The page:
I’ve been on social media with my students for nearly 5 years. Overwhelmingly the interactions are positive.
I spend a lot of the time at the start of the year looking at quality interactions online, modelling, guiding and co-constructing quality commenting.
However, sometimes children will forget.
The intent might not even be malicious, but a poor choice of words can sometimes render a positive connection into a negative one.
For the risk-averse, the first bad comment is often all the reason needed to shut down online interactions.
Do we the same when a child makes an unwise decision in class?
Of course not!
We remind children of the boundary and help them to put things right.
Even with the best classroom culture and co-construction of norms, mistakes and muck-ups happen.
In the online world, these are the teachable moments of audience and purpose, community norms and digital footprints suddenly come alive when a comment that breaks boundaries show up. Using a restorative approach renders these conversations into a learning conversation.
- hearing what went wrong (making sure everyone is heard)
- exploring who has been affected (explore the harm)
- putting things right (repair the harm)
- moving forward (what can we do to make sure this doesn’t happen again)
In the case of the badly worded comment, without naming the children I printed out the comment and had the class do a ‘chalk talk’ looking at the comment through lens of the peer, the teacher, the head teacher and parents. The child then talked with the class, myself and the head teacher about the impact and actions they could take to fix the harm.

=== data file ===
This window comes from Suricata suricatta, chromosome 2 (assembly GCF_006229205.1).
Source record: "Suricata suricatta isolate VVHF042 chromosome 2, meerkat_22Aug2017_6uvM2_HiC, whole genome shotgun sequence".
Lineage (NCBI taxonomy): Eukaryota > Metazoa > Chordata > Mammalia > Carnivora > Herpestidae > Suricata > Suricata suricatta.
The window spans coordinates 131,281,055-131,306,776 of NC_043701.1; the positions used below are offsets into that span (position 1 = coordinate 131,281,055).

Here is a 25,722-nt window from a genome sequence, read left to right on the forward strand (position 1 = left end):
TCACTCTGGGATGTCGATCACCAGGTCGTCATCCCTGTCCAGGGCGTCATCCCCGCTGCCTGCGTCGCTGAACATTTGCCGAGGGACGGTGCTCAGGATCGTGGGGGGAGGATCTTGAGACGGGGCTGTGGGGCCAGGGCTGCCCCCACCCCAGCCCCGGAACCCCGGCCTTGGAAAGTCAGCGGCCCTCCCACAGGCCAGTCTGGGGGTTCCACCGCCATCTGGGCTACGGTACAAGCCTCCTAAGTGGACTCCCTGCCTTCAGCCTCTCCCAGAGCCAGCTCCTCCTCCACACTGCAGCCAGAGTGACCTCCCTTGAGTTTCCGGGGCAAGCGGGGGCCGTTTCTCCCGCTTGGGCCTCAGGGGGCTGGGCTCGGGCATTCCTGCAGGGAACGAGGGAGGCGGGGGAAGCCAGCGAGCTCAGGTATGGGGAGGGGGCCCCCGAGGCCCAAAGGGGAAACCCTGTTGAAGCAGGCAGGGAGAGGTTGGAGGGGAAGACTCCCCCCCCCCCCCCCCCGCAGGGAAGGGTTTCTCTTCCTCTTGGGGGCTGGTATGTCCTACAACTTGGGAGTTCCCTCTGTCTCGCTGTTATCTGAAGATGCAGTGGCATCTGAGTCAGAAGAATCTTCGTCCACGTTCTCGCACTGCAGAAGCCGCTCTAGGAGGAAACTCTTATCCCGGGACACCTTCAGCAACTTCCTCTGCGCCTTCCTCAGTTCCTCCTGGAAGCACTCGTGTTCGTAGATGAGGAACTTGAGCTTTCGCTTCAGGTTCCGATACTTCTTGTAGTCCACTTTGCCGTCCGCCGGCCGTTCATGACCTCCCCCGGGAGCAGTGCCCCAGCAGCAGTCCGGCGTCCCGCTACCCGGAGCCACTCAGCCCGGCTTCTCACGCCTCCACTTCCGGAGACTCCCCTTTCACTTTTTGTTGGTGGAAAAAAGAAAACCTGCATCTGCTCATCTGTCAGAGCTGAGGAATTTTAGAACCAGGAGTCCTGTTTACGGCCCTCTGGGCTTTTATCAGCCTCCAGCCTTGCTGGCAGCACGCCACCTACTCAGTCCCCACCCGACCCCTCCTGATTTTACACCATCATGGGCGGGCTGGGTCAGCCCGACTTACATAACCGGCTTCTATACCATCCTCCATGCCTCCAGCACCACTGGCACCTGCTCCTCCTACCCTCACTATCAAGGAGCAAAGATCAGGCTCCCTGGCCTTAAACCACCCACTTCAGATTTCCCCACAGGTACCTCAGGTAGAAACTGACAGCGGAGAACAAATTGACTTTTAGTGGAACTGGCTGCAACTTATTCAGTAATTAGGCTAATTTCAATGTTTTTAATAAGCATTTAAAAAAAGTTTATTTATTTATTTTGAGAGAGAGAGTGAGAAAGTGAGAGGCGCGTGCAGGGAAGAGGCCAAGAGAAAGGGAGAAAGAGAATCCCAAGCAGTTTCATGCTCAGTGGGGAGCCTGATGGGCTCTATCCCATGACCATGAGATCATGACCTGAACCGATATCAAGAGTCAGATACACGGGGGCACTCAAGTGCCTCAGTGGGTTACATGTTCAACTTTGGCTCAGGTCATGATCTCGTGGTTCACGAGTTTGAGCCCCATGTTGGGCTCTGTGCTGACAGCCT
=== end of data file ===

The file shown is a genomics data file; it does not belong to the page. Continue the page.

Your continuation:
This was not an easy process for the child involved – tears were shed and criticism was taken to heart. Other members of the class felt guilty not realising their reactions were being taken to heart – a further conversation about the importance of how to react to comments which break community guidelines. It also underscored to the whole class how easy it can be to forget there’s a person staring at their words after they hit publish.
This week the child independently asked me to check comments before hitting publish. I patted myself on the back for handling the teachable moment well, behaviour had changed.
Nevertheless, I still worried.
The children get enough online scare stories out in the media, from schools, and from their parents. A small mistake shouldn’t make a child so risk adverse that they grow up fearing to publish and needing to turn to an adult for reassurance.
The beauty of this week’s ‘It’s Monday what are you reading’ padlet was for the children in my class to see this picture.
A smile as a result of their words and stories.
The child who broke the boundaries glowed seeing the ‘other side’ of digital citizenship – their words making a stranger smile.
The internet has irrevocably changed childhood.
It is our choice how we use that change for learning.
Will our lessons be ones of fear and banning or one of optimism with a healthy side of respect?
One fundamental thing I’ve learned about digital citizenship this week it that it is imperative teachers are having the conversations with a child at 8 when the audience is limited and the stakes are low than having the same conversation at 18 when university admissions and futures are on the line.
Postscript, my class on viewing the padlet decided it was such a great idea that we’ve organised a school-wide version for book week next.
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